Preheat oven to 350°F. Whisk remaining 1 1/2 cups powdered sugar and cinnamon, if using, in pie dish to blend. Set cinnamon sugar aside.

Working with half of chilled dough, roll dough by 2 teaspoonfuls between palms into balls. Arrange balls on heavy large baking sheet, spacing 1/2 inch apart. Bake cookies until golden brown on bottom and just pale golden on top, about 18 minutes. Cool cookies 5 minutes on baking sheet. Gently toss warm cookies in cinnamon sugar to coat completely [*Alli’s note: I used plain powdered sugar.]. Transfer coated cookies to rack and cool completely. Repeat procedure with remaining half of dough. (Cookies can be prepared 2 days ahead. Store airtight at room temperature; reserve remaining cinnamon sugar.)

Alternately, before baking, roll half (or all) cookies in granulated sugar.  Gently melt butter and chocolate chips (in microwave, melt for 1 minute and stir, then continue at 30-second intervals until chips barely hold their shape).  When cookies come out of oven, let cool 10 minutes, then dip half of each cookie in melted chocolate.  Cool on parchment or wax paper.

Sift remaining [cinnamon] sugar over cookies and serve.

fairy dust


Sometimes, when a friend of mine is having a bad day, I’ll draw her a silly little sketch of a Disney character, take a picture, and post it on her Facebook wall.  I’m not going to lie, they kind of suck, but it’s fun and it makes us both smile.  I didn’t think it was a big deal until one of my bosses walked in and saw one of the sketches sitting on my desk.

enough for a smile, at least

He happens to have little twin girls (for whom I have a soft spot), and he told me how much they would love  it if he just brought home pictures of my sketches.  But there was no way I was leaving it at a couple of iPhone photos of characters scribbled on notebook paper.

who doesn't like swirly dresses...

...and fairy dust?

I had so much fun with these.  If his girls get half as much enjoyment out of them as I did out of the painting process, I think my job here  is done.

And now, I’m sick, and I need to get back to bed.  Check back, though – there’s a ton of delicious, chocolatey, buttery, bacon-y goodness coming your way.

Images © Allison Wachtel 2010

s’mores brownies


Have I mentioned that I’m a perfectionist?

This was pan #1 of the s’mores brownies I made last week, and quite honestly, there didn’t need to be a pan #2.  But I improvised, and the graham cracker crust wound up, well…not exactly crustlike.  And no one at House/HIMYM night would have cared (would you have a problem with a pile of chocolatey, marshmallowy, graham crackery semi-mess on your plate?), but I just…couldn’t do it.  And so I made another pan.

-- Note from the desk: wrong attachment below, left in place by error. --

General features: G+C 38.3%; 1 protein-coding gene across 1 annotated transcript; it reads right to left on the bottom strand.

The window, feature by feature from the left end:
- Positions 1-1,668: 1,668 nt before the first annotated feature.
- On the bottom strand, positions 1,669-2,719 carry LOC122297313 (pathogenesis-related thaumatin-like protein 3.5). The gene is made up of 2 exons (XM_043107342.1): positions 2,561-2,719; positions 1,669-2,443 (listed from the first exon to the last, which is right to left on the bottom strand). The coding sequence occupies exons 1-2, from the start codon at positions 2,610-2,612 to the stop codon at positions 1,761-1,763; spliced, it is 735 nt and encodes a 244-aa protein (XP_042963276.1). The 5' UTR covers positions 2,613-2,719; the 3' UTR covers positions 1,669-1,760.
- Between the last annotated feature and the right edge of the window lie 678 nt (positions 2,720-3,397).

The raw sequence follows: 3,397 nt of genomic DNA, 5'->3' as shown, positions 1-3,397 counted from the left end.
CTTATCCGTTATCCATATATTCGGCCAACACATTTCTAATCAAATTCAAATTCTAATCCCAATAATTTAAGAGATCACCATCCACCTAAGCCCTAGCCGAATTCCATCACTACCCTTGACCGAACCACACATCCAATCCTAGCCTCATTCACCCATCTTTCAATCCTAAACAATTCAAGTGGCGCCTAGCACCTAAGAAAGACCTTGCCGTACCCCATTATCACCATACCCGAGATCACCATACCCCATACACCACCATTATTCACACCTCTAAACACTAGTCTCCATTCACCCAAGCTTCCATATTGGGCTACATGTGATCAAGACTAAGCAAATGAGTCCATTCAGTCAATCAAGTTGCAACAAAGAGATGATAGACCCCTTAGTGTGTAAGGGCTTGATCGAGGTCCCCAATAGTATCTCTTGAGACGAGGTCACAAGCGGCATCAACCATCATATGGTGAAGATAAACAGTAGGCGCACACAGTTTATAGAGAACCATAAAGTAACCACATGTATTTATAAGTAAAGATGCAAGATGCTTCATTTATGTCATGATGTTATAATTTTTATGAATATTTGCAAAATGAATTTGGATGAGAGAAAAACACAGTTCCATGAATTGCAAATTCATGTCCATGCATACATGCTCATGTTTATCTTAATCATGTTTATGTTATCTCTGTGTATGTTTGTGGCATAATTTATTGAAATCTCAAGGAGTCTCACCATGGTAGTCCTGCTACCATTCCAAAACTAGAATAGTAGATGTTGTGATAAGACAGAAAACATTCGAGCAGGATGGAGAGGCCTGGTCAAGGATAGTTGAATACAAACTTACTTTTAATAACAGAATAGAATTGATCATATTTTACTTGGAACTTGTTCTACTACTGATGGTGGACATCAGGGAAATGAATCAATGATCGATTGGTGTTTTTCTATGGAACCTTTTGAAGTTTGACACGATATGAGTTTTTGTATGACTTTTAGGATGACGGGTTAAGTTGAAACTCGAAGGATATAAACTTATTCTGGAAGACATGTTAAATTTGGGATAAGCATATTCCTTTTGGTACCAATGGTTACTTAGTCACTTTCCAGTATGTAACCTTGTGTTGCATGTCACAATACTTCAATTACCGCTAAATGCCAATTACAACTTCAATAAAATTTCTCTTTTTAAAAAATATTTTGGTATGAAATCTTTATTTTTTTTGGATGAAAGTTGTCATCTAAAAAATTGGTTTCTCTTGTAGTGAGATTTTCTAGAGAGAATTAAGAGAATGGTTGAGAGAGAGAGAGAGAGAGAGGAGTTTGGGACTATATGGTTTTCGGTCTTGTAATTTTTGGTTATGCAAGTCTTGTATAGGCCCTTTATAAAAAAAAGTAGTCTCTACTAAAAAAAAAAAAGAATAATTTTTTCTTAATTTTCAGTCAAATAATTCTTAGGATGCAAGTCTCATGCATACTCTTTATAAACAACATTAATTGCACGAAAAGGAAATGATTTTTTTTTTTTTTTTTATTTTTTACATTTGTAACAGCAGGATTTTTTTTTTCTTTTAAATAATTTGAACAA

graham cracker...well...not-crust.

When you’re friends with me, you get a lot of baked goods.  When you’ve made public your intense love of marshmallows, you get a pan of s’mores brownies with a structurally-challenged crust.  What I’m saying is that you should be friends with me.  Have some brownies.

keep it toasty

S’mores Brownies

For the graham cracker crust:

1 package graham crackers, crushed or processed into crumbs

1/2 cup (1 stick) butter, melted

3/4 cup flour

Pinch salt

For the brownie layer:

One recipe of these, minus the salt and caramel

1/2 bag mini-marshmallows

Preheat oven to 35o˚ F.  Lightly grease a 9×9-inch pan.

In a mixing bowl, combine graham cracker crumbs, flour, and salt.  Pour in butter; combine until mixture is crumbly but holds together if pressed or pinched.  Pour into prepared pan; pack evenly with a spatula.  Bake 12 minutes.

While crust bakes, make brownies per instructions here.  Mix in 1 cup mini-marshmallows; pour onto baked crust.  Bake 35-40 minutes.

Remove from oven.  Sprinkle remaining marshmallows over the top [*Alli’s note: Feel free to be more generous with the marshmallows!  It’s all you here, baby.].  If you have a kitchen torch, this is a great place to use it, as I burned the marshmallows (I can’t believe I’m admitting that) even under the lowest broiler setting.  If you do have a torch, toast the marshmallows until lightly browned; if not, pop the pan under the broiler and watch like a hawk.  It should take less than a minute.

A final note:  These are difficult to cut.  My recommendation is to chill the brownies pre-marshmallow, toss them in the oven for a quick broil, then cut with a sharp, oiled knife.  Also, ignore the sinister overtones of that last sentence.

chocolate chunk cookies


hello, old friends.